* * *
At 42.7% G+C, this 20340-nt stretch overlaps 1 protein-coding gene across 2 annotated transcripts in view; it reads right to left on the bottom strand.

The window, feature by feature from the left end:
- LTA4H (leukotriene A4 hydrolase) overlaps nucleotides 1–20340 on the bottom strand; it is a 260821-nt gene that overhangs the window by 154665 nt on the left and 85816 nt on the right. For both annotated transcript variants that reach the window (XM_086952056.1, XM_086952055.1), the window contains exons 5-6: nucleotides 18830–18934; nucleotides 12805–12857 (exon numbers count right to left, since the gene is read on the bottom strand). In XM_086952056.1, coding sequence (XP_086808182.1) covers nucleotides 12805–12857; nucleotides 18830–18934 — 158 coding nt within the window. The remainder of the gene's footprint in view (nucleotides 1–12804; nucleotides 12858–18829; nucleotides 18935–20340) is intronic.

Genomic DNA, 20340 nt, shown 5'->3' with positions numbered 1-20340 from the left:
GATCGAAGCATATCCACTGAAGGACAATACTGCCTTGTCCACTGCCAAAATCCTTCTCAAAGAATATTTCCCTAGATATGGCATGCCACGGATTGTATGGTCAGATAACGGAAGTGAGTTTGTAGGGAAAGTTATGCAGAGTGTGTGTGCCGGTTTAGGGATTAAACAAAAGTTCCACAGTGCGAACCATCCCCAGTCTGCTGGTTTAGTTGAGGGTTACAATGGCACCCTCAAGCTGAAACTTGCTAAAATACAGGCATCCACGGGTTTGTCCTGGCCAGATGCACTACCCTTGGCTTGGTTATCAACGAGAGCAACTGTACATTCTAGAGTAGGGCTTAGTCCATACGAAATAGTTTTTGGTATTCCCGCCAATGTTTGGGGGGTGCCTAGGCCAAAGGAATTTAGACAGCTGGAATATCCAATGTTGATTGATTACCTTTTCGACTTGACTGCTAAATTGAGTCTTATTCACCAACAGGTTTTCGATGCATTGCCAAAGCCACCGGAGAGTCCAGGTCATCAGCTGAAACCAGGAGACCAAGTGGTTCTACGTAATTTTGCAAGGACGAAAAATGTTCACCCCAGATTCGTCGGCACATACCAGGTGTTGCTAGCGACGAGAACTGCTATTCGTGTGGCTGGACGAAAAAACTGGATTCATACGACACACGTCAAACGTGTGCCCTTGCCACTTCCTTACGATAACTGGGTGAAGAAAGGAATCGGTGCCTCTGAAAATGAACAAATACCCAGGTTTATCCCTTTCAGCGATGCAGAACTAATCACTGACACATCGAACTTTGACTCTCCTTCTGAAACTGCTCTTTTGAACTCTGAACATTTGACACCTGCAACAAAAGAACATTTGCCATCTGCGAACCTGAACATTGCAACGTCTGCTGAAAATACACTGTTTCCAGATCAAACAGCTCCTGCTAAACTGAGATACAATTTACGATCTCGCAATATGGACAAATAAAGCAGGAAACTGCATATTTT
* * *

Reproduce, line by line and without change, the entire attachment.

At 42.7% G+C, this 20340-nt stretch overlaps 1 protein-coding gene across 2 annotated transcripts in view; it reads right to left on the bottom strand.

The window, feature by feature from the left end:
- LTA4H (leukotriene A4 hydrolase) overlaps nucleotides 1–20340 on the bottom strand; it is a 260821-nt gene that overhangs the window by 154665 nt on the left and 85816 nt on the right. For both annotated transcript variants that reach the window (XM_086952056.1, XM_086952055.1), the window contains exons 5-6: nucleotides 18830–18934; nucleotides 12805–12857 (exon numbers count right to left, since the gene is read on the bottom strand). In XM_086952056.1, coding sequence (XP_086808182.1) covers nucleotides 12805–12857; nucleotides 18830–18934 — 158 coding nt within the window. The remainder of the gene's footprint in view (nucleotides 1–12804; nucleotides 12858–18829; nucleotides 18935–20340) is intronic.

Genomic DNA, 20340 nt, shown 5'->3' with positions numbered 1-20340 from the left:
GATCGAAGCATATCCACTGAAGGACAATACTGCCTTGTCCACTGCCAAAATCCTTCTCAAAGAATATTTCCCTAGATATGGCATGCCACGGATTGTATGGTCAGATAACGGAAGTGAGTTTGTAGGGAAAGTTATGCAGAGTGTGTGTGCCGGTTTAGGGATTAAACAAAAGTTCCACAGTGCGAACCATCCCCAGTCTGCTGGTTTAGTTGAGGGTTACAATGGCACCCTCAAGCTGAAACTTGCTAAAATACAGGCATCCACGGGTTTGTCCTGGCCAGATGCACTACCCTTGGCTTGGTTATCAACGAGAGCAACTGTACATTCTAGAGTAGGGCTTAGTCCATACGAAATAGTTTTTGGTATTCCCGCCAATGTTTGGGGGGTGCCTAGGCCAAAGGAATTTAGACAGCTGGAATATCCAATGTTGATTGATTACCTTTTCGACTTGACTGCTAAATTGAGTCTTATTCACCAACAGGTTTTCGATGCATTGCCAAAGCCACCGGAGAGTCCAGGTCATCAGCTGAAACCAGGAGACCAAGTGGTTCTACGTAATTTTGCAAGGACGAAAAATGTTCACCCCAGATTCGTCGGCACATACCAGGTGTTGCTAGCGACGAGAACTGCTATTCGTGTGGCTGGACGAAAAAACTGGATTCATACGACACACGTCAAACGTGTGCCCTTGCCACTTCCTTACGATAACTGGGTGAAGAAAGGAATCGGTGCCTCTGAAAATGAACAAATACCCAGGTTTATCCCTTTCAGCGATGCAGAACTAATCACTGACACATCGAACTTTGACTCTCCTTCTGAAACTGCTCTTTTGAACTCTGAACATTTGACACCTGCAACAAAAGAACATTTGCCATCTGCGAACCTGAACATTGCAACGTCTGCTGAAAATACACTGTTTCCAGATCAAACAGCTCCTGCTAAACTGAGATACAATTTACGATCTCGCAATATGGACAAATAAAGCAGGAAACTGCATATTTT